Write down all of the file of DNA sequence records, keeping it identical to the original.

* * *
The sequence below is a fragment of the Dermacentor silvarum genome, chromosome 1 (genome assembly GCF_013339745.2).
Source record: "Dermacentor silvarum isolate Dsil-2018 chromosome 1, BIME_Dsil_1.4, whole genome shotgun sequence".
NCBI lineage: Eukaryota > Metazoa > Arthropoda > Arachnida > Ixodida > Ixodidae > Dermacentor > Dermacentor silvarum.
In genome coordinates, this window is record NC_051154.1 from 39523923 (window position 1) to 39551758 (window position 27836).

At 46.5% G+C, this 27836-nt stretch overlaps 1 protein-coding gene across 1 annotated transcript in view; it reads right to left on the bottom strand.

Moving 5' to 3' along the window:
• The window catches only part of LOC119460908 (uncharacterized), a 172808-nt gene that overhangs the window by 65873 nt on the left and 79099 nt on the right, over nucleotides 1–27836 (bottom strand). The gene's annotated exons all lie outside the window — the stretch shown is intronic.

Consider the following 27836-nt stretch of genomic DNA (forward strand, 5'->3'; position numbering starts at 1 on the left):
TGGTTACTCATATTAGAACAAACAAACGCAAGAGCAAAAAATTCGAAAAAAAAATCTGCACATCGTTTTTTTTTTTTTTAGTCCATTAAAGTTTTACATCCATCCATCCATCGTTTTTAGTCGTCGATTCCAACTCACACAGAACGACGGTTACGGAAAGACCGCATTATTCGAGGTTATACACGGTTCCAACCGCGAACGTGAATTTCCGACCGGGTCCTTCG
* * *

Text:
The sequence below is a fragment of the Dermacentor silvarum genome, chromosome 1 (genome assembly GCF_013339745.2).
Source record: "Dermacentor silvarum isolate Dsil-2018 chromosome 1, BIME_Dsil_1.4, whole genome shotgun sequence".
NCBI lineage: Eukaryota > Metazoa > Arthropoda > Arachnida > Ixodida > Ixodidae > Dermacentor > Dermacentor silvarum.
In genome coordinates, this window is record NC_051154.1 from 39523923 (window position 1) to 39551758 (window position 27836).

At 46.5% G+C, this 27836-nt stretch overlaps 1 protein-coding gene across 1 annotated transcript in view; it reads right to left on the bottom strand.

Moving 5' to 3' along the window:
• The window catches only part of LOC119460908 (uncharacterized), a 172808-nt gene that overhangs the window by 65873 nt on the left and 79099 nt on the right, over nucleotides 1–27836 (bottom strand). The gene's annotated exons all lie outside the window — the stretch shown is intronic.

Consider the following 27836-nt stretch of genomic DNA (forward strand, 5'->3'; position numbering starts at 1 on the left):
TGGTTACTCATATTAGAACAAACAAACGCAAGAGCAAAAAATTCGAAAAAAAAATCTGCACATCGTTTTTTTTTTTTTTAGTCCATTAAAGTTTTACATCCATCCATCCATCGTTTTTAGTCGTCGATTCCAACTCACACAGAACGACGGTTACGGAAAGACCGCATTATTCGAGGTTATACACGGTTCCAACCGCGAACGTGAATTTCCGACCGGGTCCTTCG